Bots and Your Customers
Consumers are moving away from the browsers and apps to chat platforms for simplicity and convenience. Market research has found that 62% of people who downloaded messaging apps were still using them 12 months later, compared to just 11% of users of other apps, and daily sessions within messaging apps are almost five times greater than all other apps. Over 2.5 billion people have at least one messaging app installed, and that number is expected to reach 3.6 billion within a few years.
Gartner predicts that by 2019 requests for customer support through consumer mobile messaging apps will exceed requests for support through traditional social media. Since chatbots are not downloaded, they should provide a smooth experience for consumers. Rather than searching a website, consumers would engage the chatbot within their preferred messenger app. Content delivered via a chatbot would also be more relevant to the consumer. With social media integration, chatbots have a rich data source to understand user habits around when they check their device, what their interests are, and what event are scheduled, so bots can deliver updates, information, and recommendations that encourage engagement.
Chatbots could become the first interaction a consumer has with a business. For example, a customer utilizes a chatbot to check on their account balance and transfers funds from one account to another. In return, the bot might suggest that you set up an automatic transfer based on your past history of transferring similar amounts around the same time each month. The next interaction might be an inquiry about the current mortgage rates and the loan process. From there, the conversation thread would be transferred to a loan officer, to offer more in-depth information about credit qualifications and completing the loan application. At each step of the process, the conversation threads would be recorded in the CRM system, allowing greater insight into the customer.
Bots and Your Employees
Chatbots also have the potential to serve as a virtual personal assistant for the employee. A chatbot is a perfect tool to help develop the 360° view of the customer. Chatbots can be integrated into a company’s own enterprise chat application, connecting and gathering information from across company-wide applications like CRM systems, Support Ticket systems, or even ERP systems. Such an integrated bot will give you all you need with just a few typed commands. Chatbots have the potential to resolve the data leakage issue in CRM. Garbage In/Garbage Out, as it relates to data, becomes less significant due to automation and smart AI. Potential results include increased customer retention and more accurate revenue forecasts. Chatbots add to the mobile experience as well. The information exchange becomes easier and more productive if you can access data within one mobile app.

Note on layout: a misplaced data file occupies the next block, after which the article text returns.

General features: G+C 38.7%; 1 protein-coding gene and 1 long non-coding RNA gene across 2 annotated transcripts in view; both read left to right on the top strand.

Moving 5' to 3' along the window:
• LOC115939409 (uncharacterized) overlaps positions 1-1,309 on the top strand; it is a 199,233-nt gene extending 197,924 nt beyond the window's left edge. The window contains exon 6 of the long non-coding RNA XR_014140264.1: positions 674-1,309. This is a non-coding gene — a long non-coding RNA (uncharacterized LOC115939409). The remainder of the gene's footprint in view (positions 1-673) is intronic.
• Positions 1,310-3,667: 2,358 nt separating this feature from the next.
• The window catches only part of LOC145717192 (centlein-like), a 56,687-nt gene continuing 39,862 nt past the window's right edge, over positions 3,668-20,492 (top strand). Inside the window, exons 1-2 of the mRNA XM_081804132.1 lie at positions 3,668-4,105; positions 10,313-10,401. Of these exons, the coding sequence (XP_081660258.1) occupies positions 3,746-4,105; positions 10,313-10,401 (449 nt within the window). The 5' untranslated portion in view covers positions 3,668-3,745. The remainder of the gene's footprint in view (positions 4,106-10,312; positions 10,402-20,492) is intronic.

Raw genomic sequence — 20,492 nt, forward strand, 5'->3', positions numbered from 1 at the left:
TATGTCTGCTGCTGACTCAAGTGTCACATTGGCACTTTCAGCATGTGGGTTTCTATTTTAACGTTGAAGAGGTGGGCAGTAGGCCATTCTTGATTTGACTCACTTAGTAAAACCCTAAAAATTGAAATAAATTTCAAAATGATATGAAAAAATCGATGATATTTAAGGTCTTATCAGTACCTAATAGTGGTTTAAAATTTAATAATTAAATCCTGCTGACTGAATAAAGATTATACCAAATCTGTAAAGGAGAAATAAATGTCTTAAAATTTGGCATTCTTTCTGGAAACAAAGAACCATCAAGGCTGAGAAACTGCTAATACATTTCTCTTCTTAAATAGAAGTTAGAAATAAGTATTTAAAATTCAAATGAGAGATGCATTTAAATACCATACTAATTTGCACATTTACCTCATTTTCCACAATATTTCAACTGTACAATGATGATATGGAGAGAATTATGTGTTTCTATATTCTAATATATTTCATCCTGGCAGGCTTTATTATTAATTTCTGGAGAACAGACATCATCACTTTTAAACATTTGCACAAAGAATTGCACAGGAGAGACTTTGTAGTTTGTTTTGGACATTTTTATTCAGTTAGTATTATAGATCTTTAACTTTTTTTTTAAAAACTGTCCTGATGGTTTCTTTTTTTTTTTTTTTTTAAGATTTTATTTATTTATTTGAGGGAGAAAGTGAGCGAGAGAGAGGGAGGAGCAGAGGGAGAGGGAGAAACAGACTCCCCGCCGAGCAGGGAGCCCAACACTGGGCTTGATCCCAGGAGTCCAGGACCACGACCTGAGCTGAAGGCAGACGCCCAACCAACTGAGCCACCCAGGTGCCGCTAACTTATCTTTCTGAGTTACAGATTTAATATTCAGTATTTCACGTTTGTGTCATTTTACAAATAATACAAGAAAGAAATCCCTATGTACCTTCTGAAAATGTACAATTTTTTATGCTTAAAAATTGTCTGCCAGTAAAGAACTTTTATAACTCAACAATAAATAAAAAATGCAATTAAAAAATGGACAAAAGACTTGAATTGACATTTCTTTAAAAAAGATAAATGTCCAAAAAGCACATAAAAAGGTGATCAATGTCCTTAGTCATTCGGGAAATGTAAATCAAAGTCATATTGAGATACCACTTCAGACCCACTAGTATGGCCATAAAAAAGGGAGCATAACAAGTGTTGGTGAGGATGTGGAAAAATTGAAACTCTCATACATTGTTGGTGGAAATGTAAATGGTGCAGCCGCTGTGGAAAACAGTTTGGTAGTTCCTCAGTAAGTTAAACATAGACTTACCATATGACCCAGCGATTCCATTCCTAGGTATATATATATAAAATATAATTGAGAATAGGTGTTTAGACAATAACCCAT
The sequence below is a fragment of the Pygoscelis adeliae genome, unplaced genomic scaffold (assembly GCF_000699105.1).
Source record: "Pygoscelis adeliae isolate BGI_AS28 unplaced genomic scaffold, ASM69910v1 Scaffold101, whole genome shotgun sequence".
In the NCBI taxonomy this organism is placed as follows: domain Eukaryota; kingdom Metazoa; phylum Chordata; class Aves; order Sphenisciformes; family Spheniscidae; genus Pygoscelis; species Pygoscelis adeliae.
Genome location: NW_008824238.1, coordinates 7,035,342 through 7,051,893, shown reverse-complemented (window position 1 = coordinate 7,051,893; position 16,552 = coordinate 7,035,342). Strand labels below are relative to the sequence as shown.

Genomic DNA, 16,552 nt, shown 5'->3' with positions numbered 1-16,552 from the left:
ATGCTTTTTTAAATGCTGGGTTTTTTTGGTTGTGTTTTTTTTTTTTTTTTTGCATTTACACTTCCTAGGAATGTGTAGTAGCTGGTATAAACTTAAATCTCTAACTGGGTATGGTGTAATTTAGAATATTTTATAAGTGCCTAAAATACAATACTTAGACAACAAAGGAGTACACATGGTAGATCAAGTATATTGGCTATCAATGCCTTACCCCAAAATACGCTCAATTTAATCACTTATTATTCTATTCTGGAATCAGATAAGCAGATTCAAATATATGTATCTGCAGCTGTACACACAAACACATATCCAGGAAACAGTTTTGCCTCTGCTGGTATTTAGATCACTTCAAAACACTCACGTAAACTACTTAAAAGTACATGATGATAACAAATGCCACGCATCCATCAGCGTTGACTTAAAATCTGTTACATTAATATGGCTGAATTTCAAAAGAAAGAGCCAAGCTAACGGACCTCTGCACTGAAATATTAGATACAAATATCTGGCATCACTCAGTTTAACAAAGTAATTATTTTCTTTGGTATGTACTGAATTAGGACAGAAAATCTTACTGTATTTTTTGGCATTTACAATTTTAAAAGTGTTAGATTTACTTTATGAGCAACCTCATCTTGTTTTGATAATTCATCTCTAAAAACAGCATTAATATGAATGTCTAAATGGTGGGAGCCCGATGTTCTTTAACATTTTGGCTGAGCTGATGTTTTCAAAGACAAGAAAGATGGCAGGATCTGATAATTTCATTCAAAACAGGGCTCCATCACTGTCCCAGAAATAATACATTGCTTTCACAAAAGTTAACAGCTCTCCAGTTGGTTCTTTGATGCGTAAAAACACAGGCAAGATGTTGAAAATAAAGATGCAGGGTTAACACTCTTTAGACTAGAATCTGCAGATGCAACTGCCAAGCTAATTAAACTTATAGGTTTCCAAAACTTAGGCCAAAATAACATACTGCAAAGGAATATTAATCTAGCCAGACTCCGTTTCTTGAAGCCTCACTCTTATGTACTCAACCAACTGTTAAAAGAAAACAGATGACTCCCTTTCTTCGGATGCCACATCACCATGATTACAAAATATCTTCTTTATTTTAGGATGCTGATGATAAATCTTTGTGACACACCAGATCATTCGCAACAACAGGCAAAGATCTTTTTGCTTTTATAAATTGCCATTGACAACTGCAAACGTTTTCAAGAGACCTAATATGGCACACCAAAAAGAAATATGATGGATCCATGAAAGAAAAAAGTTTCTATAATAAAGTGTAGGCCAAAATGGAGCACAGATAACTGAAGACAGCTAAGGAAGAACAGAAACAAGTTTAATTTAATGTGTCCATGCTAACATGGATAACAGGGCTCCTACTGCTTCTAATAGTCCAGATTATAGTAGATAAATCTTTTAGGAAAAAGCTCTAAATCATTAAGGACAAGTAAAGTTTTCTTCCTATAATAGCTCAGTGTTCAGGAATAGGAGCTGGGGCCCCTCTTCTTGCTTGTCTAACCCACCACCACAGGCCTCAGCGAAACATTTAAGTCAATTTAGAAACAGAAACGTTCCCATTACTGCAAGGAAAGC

Continuing the banking example, a chatbot within the CRM would provide the loan officer with the number of applications currently in underwriting, along with the list of priority tasks for that day. Rather than launching the CRM software, the service representative could tell the chatbot to attach the conversation to the customer record, which saves time. As machine learning continues, bots will enable the user to take action directly by presenting pertinent workflow scripts. For example, when a quarterly update on a key customer relationship is required by the executive team, a bot can present the user with a link to launch a workflow enabling a quick, efficient update script. Such an engaging experience surpasses the current “login – search – retrieve – act” paradigm of today’s enterprise solutions.
Customers want organizations to react to their needs more quickly; to be able to maintain those speeds as the organization grows; to have someone engage with them when they need to connect with the organization; and to have experiences that are tailored to their needs. CRM users expect the same from their systems. While computing tools such as the AI chatbot can automate some job responsibilities, the technology won’t be a replacement for most employees as it isn’t equipped to handle complex tasks. People and smart machines work better together. Chatbots have the potential to allow an organization to increase revenue, streamline internal processes, and improve data exchange across departments.